Month 11, Day 2, Monday 3:25 p.m.
Sebastien changed her mind halfway to the library and instead took the box of magical exercise supplies Lacer had given her to her room and locked them in the trunk at the base of her bed. ‘It wouldn’t do to have someone sabotage my ability to meet Professor Lacer’s expectations.’ Then, she went to the library and got to work.
She had an astounding amount to accomplish, and not very much time to do it in. Even a mind like hers couldn’t coast through what lay ahead. ‘Five days of classes per week. Six classes, four of which meet two times, and two which meet three times, for a total of twenty-one hours sitting in class per week. Say I study six hours per week for every class but Practical Casting, which I must spend more than two hours per day on if I wish to catch up. Another four hours per day for meals, hygiene, walking between classes, and other unavoidable transition time. It might be possible to keep working at a lower efficiency during those times, but I also need time for my mind to relax, or I might start having Will problems. Additionally, if I want to repay my debt before the interest drowns me, I need to get started with the alchemy Katerin and the Verdant Stag need. I can do that on the weekends.’
She looked down at the number she had scribbled on the edge of her new leather notebook. ‘That’s almost as many hours as most people are awake every week. Speaking of, I will probably need to increase my total hours of sleep. Perhaps I can take naps in the late afternoon.’ She was thankful that Professor Lacer had warned her not to take on more than six classes. If she had taken Artificery as well, she would probably collapse under the workload.
She read from the list of books recommended by Professor Gnorrish for a couple hours, then started Professor Lacer’s homework. It took her longer than she had expected, and the dinner hour was almost over by the time she finished creating ten different fully realized spell arrays that could move the ball around the Circle. She rushed off to eat, then returned to her dorm, where most of the other students were already gathered. Many of them were chatting or working on schoolwork, creating a dull murmur of undistinguishable sound.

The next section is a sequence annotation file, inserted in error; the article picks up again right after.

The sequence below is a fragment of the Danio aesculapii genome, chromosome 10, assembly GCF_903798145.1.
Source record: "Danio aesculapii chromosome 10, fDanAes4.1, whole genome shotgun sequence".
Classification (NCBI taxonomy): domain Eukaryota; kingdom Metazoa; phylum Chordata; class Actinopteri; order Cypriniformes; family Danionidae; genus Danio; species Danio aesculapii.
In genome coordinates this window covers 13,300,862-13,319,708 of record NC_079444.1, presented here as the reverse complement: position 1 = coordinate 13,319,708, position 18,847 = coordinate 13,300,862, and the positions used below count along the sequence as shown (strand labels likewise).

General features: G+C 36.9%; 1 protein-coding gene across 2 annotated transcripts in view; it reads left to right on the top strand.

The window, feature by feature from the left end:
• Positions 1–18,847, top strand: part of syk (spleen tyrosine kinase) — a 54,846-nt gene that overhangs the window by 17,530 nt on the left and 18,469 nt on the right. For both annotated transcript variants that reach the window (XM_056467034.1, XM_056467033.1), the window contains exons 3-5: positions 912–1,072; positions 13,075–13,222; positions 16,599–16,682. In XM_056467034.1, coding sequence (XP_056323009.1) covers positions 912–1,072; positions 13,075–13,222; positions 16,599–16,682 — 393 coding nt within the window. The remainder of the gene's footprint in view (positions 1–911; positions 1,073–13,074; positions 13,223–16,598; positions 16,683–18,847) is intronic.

Sebastien pulled the pillow off her bed and sat on it cross-legged on the floor, drawing a simple spell array in front of her. She lit her small oil lamp to act as the source of heat energy. By the time she had pushed the steel ball around for thirty minutes, her head was aching and she had trouble concentrating—early signs of Will-strain. If she continued, she wouldn’t be able to cast her dreamless sleep and alarm spells, so she pulled her curtains and went to bed early.
The familiar feel of her heart pounding brought her from sleep into wakefulness. She stood with carefully controlled movements and drew back the curtain to press herself against the cool glass of the window beside her bed. The condensation of her breath fogged up the glass, and she drew a little sad face on it.
The sad face faded away, and she found herself looking at her own faint reflection. Dark eyes, sharp jaw, and shockingly pale hair framing it all. The only things she recognized were the eyes. ‘Those are still mine. My eyes staring out of this mask.’
As silently as possible, she returned to her locked chest and removed the sand wheel. This time, she used a different set of glyphs than the day before, and mentally redesigned the method of movement. While researching the different spell arrays the evening before, she had come up with some more innovative ways to accomplish the goal. Before, she had been directly controlling the ball as it moved around, guiding it with a mental hand. There were other ways to approach the problem, though, a couple of which she found particularly interesting.
She practiced for almost an hour by the light and power of the oil lamp, finding that the magic calmed her faster than she had expected. The steady, soothing whisper of disturbed sand was audible in the stillness.
Shifting from the bed across from her drew Sebastien’s attention, as the girl threw off her covers and stood up.
“Oh, I’m sorry, did I wake y—”